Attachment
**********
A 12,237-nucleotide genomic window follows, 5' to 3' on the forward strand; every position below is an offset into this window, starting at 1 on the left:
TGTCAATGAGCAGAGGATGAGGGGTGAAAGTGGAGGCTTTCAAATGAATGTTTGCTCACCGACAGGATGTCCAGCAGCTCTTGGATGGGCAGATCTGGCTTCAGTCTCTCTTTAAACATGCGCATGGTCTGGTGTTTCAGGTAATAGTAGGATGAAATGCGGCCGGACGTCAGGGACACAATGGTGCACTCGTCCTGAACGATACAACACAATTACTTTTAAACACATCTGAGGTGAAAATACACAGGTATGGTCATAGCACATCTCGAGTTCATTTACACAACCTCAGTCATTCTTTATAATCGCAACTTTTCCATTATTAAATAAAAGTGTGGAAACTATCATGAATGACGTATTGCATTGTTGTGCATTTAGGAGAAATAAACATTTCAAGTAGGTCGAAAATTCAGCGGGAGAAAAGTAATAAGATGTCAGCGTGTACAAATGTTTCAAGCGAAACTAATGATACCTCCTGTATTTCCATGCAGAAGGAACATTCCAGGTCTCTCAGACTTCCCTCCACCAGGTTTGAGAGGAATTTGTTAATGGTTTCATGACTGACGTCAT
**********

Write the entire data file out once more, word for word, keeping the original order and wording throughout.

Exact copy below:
A 12,237-nucleotide genomic window follows, 5' to 3' on the forward strand; every position below is an offset into this window, starting at 1 on the left:
TGTCAATGAGCAGAGGATGAGGGGTGAAAGTGGAGGCTTTCAAATGAATGTTTGCTCACCGACAGGATGTCCAGCAGCTCTTGGATGGGCAGATCTGGCTTCAGTCTCTCTTTAAACATGCGCATGGTCTGGTGTTTCAGGTAATAGTAGGATGAAATGCGGCCGGACGTCAGGGACACAATGGTGCACTCGTCCTGAACGATACAACACAATTACTTTTAAACACATCTGAGGTGAAAATACACAGGTATGGTCATAGCACATCTCGAGTTCATTTACACAACCTCAGTCATTCTTTATAATCGCAACTTTTCCATTATTAAATAAAAGTGTGGAAACTATCATGAATGACGTATTGCATTGTTGTGCATTTAGGAGAAATAAACATTTCAAGTAGGTCGAAAATTCAGCGGGAGAAAAGTAATAAGATGTCAGCGTGTACAAATGTTTCAAGCGAAACTAATGATACCTCCTGTATTTCCATGCAGAAGGAACATTCCAGGTCTCTCAGACTTCCCTCCACCAGGTTTGAGAGGAATTTGTTAATGGTTTCATGACTGACGTCAT